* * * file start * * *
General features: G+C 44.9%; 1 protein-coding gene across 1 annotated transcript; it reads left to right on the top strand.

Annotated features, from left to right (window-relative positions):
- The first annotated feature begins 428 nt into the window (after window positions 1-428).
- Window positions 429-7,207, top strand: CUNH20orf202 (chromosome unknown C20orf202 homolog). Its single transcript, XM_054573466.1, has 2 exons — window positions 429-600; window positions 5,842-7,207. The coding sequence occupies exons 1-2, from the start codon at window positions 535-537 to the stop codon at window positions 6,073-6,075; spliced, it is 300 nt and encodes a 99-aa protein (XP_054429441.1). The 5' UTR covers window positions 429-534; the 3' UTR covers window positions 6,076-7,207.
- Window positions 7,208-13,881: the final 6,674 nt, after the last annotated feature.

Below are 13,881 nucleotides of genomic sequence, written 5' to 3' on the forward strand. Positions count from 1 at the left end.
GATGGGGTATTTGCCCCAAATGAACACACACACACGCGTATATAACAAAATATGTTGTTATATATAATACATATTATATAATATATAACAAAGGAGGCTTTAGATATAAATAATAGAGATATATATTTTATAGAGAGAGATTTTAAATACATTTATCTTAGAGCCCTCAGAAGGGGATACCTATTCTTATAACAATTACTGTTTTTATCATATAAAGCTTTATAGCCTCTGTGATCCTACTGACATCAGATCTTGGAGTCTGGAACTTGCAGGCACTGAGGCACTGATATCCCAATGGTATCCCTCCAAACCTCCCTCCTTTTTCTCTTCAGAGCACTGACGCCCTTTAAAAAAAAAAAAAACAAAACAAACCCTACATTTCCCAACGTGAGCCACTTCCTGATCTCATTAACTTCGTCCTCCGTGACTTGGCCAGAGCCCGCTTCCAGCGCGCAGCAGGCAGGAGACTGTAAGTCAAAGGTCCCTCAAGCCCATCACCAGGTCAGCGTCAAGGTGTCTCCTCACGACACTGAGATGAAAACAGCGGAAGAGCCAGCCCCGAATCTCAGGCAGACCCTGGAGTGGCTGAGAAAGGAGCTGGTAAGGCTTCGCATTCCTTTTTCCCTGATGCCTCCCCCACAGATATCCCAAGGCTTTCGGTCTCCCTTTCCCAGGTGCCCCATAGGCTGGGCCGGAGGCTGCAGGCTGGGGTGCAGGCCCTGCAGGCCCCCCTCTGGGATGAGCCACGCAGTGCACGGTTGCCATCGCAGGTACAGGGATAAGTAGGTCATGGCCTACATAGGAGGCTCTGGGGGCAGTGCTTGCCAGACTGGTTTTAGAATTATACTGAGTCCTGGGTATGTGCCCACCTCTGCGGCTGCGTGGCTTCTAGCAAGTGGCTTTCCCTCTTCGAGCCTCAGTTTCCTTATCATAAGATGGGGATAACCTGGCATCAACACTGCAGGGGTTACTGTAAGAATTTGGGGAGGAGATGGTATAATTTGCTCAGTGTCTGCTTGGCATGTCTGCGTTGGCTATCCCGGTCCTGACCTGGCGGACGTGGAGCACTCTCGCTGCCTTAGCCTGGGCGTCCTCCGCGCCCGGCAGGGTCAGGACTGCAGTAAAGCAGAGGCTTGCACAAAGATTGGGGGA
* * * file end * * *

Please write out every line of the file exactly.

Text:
General features: G+C 44.9%; 1 protein-coding gene across 1 annotated transcript; it reads left to right on the top strand.

Annotated features, from left to right (window-relative positions):
- The first annotated feature begins 428 nt into the window (after window positions 1-428).
- Window positions 429-7,207, top strand: CUNH20orf202 (chromosome unknown C20orf202 homolog). Its single transcript, XM_054573466.1, has 2 exons — window positions 429-600; window positions 5,842-7,207. The coding sequence occupies exons 1-2, from the start codon at window positions 535-537 to the stop codon at window positions 6,073-6,075; spliced, it is 300 nt and encodes a 99-aa protein (XP_054429441.1). The 5' UTR covers window positions 429-534; the 3' UTR covers window positions 6,076-7,207.
- Window positions 7,208-13,881: the final 6,674 nt, after the last annotated feature.

Below are 13,881 nucleotides of genomic sequence, written 5' to 3' on the forward strand. Positions count from 1 at the left end.
GATGGGGTATTTGCCCCAAATGAACACACACACACGCGTATATAACAAAATATGTTGTTATATATAATACATATTATATAATATATAACAAAGGAGGCTTTAGATATAAATAATAGAGATATATATTTTATAGAGAGAGATTTTAAATACATTTATCTTAGAGCCCTCAGAAGGGGATACCTATTCTTATAACAATTACTGTTTTTATCATATAAAGCTTTATAGCCTCTGTGATCCTACTGACATCAGATCTTGGAGTCTGGAACTTGCAGGCACTGAGGCACTGATATCCCAATGGTATCCCTCCAAACCTCCCTCCTTTTTCTCTTCAGAGCACTGACGCCCTTTAAAAAAAAAAAAAACAAAACAAACCCTACATTTCCCAACGTGAGCCACTTCCTGATCTCATTAACTTCGTCCTCCGTGACTTGGCCAGAGCCCGCTTCCAGCGCGCAGCAGGCAGGAGACTGTAAGTCAAAGGTCCCTCAAGCCCATCACCAGGTCAGCGTCAAGGTGTCTCCTCACGACACTGAGATGAAAACAGCGGAAGAGCCAGCCCCGAATCTCAGGCAGACCCTGGAGTGGCTGAGAAAGGAGCTGGTAAGGCTTCGCATTCCTTTTTCCCTGATGCCTCCCCCACAGATATCCCAAGGCTTTCGGTCTCCCTTTCCCAGGTGCCCCATAGGCTGGGCCGGAGGCTGCAGGCTGGGGTGCAGGCCCTGCAGGCCCCCCTCTGGGATGAGCCACGCAGTGCACGGTTGCCATCGCAGGTACAGGGATAAGTAGGTCATGGCCTACATAGGAGGCTCTGGGGGCAGTGCTTGCCAGACTGGTTTTAGAATTATACTGAGTCCTGGGTATGTGCCCACCTCTGCGGCTGCGTGGCTTCTAGCAAGTGGCTTTCCCTCTTCGAGCCTCAGTTTCCTTATCATAAGATGGGGATAACCTGGCATCAACACTGCAGGGGTTACTGTAAGAATTTGGGGAGGAGATGGTATAATTTGCTCAGTGTCTGCTTGGCATGTCTGCGTTGGCTATCCCGGTCCTGACCTGGCGGACGTGGAGCACTCTCGCTGCCTTAGCCTGGGCGTCCTCCGCGCCCGGCAGGGTCAGGACTGCAGTAAAGCAGAGGCTTGCACAAAGATTGGGGGA